OpenLogic software helps open-source deployments

Open-source software stack vendor OpenLogic has unveiled its OpenLogic JumpStart program, which is designed to help companies better organize and plan their use of open-source software alongside proprietary applications.

The company said JumpStart includes consulting services, a two-day workshop that deals with setting operational policies for implementing open-source software and a 90-day license to try out all of the open-source applications included in the company's preconfigured, pretested Enterprise applications stack.

"JumpStart is a way to get people to get off the sidelines without having to spend an arm and a leg," said Steven Grandchamp, CEO of OpenLogic. "JumpStart helps them take a better look."

Grandchamp said the program starts at about US$25,000 and provides an in-depth look at what companies should keep in mind when implementing open-source applications. If a company chooses to hire OpenLogic to provide open-source stack services after the program is completed, much of the upfront fee will be credited to the continuing services, he said.

The program also deal with what licensing should be used and options for commercial-grade support, Grandchamp said.

Many companies don't realize how they need to have use policies in place for dealing with open-source software -- including selection, sourcing, licensing, approval, usage, maintenance and support, Grandchamp said. "It is a governance and basic standard-of-care issue," he said.

Often, companies jump into open-source without doing their homework or IT workers download open-source applications and add them to corporate infrastructures without approvals or guidelines. "It just shows up," he said.

"What we're really trying to do is help them enterprisewide" by teaching ways of incorporating open-source applications while maintaining proper controls and responsibility for IT systems, Grandchamp said.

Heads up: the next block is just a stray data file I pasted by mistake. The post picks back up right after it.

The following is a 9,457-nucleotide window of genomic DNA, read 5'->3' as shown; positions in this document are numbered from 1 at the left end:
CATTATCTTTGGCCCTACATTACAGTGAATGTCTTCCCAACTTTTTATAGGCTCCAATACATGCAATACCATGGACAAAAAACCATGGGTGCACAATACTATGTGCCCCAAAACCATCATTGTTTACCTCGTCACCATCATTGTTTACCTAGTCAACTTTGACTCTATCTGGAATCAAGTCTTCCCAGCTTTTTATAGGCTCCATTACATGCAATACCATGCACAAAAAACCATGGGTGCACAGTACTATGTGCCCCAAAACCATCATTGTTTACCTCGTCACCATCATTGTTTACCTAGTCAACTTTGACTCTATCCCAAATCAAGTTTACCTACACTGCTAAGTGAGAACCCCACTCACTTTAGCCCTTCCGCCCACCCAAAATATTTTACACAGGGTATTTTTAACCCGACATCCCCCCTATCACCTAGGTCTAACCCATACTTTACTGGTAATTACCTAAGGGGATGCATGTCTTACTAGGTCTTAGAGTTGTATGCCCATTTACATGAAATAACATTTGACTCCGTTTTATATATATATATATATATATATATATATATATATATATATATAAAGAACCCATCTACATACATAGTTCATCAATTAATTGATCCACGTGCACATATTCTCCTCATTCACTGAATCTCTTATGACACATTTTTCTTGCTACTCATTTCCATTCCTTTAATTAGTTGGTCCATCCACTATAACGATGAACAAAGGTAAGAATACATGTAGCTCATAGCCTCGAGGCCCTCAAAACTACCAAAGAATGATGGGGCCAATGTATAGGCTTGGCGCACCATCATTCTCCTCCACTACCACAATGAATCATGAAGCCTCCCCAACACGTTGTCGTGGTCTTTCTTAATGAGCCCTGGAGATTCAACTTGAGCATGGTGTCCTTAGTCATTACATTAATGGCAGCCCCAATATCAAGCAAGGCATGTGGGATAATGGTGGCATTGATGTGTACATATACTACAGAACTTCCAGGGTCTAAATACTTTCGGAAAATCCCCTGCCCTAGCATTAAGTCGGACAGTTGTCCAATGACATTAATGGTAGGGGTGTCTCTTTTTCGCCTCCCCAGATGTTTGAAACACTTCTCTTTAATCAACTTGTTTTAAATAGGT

The JumpStart program will offer 90 days of support for up to 20 open-source projects included in the OpenLogic Enterprise stack and two days of training and consulting for the use and deployment of the trial stacks.

Michael Goulde, an analyst at Forrester Research, said JumpStart comes at a time when many businesses are beginning to take a closer look at how they approach open-source software.

"A lot of large enterprises who are working with open-source in the context of their mainstream IT strategies are addressing the fact that they need policies in place," Goulde said. "Quite frankly, a lot of them need help."

Companies often have no one to guide them through some of the unique aspects of the open-source world, "so they burn up an awful lot of internal resources with steering committees" and other reviews, Goulde said. Traditional IT consulting companies can help with such planning, but in OpenLogic's case, the help will come from a company already integrally involved in the open-source community, he said.

"This is a good thing, having someone close to the [open-source] projects," Goulde said. "My guess is that people will be looking to have these services in a more cost-effective way. I think there's a good opportunity for it. The need for it ... meets where a lot of mainstream companies are today."

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